Before we concentrate on Off the Ball – so “ill-informed” indeed that it even missed the official date of its anniversary – there’s one more yarn from Tam’s fearless reporting from the food frontline when our man was required to slap his integrity on the table. At this restaurant, in Edinburgh, the owner cancelled a night off to rush to the premises after being alerted about Cowan’s presence. “He was a bit flustered and asked if I’d enjoyed my meal. ‘Fine,’ I said, which was my standard response. He asked what wine I’d been drinking. ‘House red,’ I said, whereupon he rushed to the cellars and came back with this stouried bottle of some incredibly rare vintage. He quaffed two quick glasses and gave me a playful slap on the back, saying: ‘We’re all businessmen, eh Tam?’ I wondered what was coming: in fact it was a scene from an old spy movie. The guy went over to this painting above the gantry which he slid to one side to reveal a wall-mounted safe. Click-click-click, the door wheeched open, and there were all these bundles of notes. He extended his arms like Carol Smillie on Wheel of Fortune showing off the big prize. I guessed I was to help myself in return for a glowing write-up. So I skedaddled… with 15 thousand quid. Naw, I didn’t!”

How did Cowan get here? Achieve this rarefied position in the Scottish kultural panoply? Well, it all began, highly unpromisingly, at Edinburgh’s Napier College where he quit journalism studies after just two months. “In football parlance I left by mutual consent. I was spending too much time writing jokes for Little & Large, Bobby Davro and Hale & Pace.”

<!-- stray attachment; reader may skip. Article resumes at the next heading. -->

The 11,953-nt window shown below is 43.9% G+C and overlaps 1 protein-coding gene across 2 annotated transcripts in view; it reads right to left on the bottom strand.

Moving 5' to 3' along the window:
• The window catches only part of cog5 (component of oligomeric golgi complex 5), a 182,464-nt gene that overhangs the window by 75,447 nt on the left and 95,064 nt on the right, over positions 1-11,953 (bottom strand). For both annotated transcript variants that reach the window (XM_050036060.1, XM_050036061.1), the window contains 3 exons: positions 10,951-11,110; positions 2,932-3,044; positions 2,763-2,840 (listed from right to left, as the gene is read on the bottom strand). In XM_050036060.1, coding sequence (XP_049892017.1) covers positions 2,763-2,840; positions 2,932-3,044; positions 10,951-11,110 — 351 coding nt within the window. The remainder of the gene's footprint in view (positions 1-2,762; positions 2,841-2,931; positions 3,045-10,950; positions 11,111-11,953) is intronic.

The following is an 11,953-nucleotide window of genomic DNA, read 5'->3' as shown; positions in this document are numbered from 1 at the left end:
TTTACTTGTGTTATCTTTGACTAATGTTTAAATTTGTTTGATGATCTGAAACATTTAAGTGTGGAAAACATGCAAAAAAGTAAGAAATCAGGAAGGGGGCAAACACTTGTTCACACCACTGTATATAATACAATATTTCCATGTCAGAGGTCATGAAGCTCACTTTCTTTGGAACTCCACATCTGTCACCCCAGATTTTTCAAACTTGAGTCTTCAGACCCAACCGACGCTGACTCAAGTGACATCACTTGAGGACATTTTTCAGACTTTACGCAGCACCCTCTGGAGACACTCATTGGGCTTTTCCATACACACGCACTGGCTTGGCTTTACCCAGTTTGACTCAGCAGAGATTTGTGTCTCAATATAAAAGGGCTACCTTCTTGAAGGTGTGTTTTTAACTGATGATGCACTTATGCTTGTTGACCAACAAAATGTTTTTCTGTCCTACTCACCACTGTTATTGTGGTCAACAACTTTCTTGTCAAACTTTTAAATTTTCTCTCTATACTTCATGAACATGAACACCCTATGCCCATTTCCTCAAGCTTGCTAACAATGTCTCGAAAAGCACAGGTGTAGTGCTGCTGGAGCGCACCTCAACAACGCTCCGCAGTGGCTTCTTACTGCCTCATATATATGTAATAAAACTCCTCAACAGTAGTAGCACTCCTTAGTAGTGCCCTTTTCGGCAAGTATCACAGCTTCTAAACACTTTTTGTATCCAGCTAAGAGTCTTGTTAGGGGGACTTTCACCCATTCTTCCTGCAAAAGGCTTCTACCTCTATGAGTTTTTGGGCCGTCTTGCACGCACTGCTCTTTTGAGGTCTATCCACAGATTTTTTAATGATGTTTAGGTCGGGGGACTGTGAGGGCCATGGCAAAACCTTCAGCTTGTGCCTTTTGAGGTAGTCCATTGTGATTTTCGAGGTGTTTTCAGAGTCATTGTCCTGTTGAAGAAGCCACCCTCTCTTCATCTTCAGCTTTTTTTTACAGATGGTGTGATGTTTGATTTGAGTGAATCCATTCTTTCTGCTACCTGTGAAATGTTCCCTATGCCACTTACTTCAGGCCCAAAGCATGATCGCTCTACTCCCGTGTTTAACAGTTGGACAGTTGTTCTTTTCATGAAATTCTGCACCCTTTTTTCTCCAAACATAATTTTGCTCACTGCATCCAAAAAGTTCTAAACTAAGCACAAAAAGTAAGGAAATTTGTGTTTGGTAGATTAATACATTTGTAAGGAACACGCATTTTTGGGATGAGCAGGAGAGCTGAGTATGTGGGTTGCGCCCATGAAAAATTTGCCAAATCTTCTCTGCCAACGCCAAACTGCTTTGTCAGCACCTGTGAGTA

It is at this juncture that the nation should, if it so wishes, thank Braidburn High School, Motherwell, and in particular English department head Tom King for stimulating young Tam’s funny bone. And maybe Maggie Thatcher, too. “In sixth year Tom ran a writers’ workshop which was open to old biddies who he got crafting wee poems while me and my pal – and future best man – Graeme Davis tried to make up jokes because we loved Not the Nine O’Clock News. And unbeknownst to us Tom sent some away to Radio 4.

“I can still remember the first of mine being read out on air, inspired by a story about a kangaroo getting loose in the hold of a plane flying over Australia. Roy Hudd no less said: ‘It must have been a Boing 747.’ For that I earned £7.50. I’d like to tell you I framed the cheque and it’s still on the wall at home but I headed straight down to the Motherwell Town Snooker Centre to get the manager, Tommy Turner, to cash it. I spent the money on a few frames and bacon fries, my favourite snack until they made me sick.”

Thatcher comes into this because of the Tory Government’s Enterprise Allowance Scheme which enabled Cowan to pay his mum Isa digs money so he could indulge himself at the local library, dreaming up more funnies. His mum and dad, also Tam, are in their eighties and although no longer together, are keen listeners to Off the Ball. “Dad’s aye picking me up on stuff, like when I mention him taking me as a boy to a game at Stenhousemuir. He’ll remind me I was far more interested in trying to peek through the social club window to see Jackie Pallo wrestling on the TV.”

The programme is bawdy – in fact, I think I’m going to show off here and call it Rabelaisian. Does his mother ever get shocked? “Are you kidding? She taught me how to swear, the full lexicon. I can still hear her shouting profanities at the big ugly dog three doors down from our house which liked to try and roger the kids coming home from school. One time peeling tatties she chucked a spud at it – a direct hit on the nose.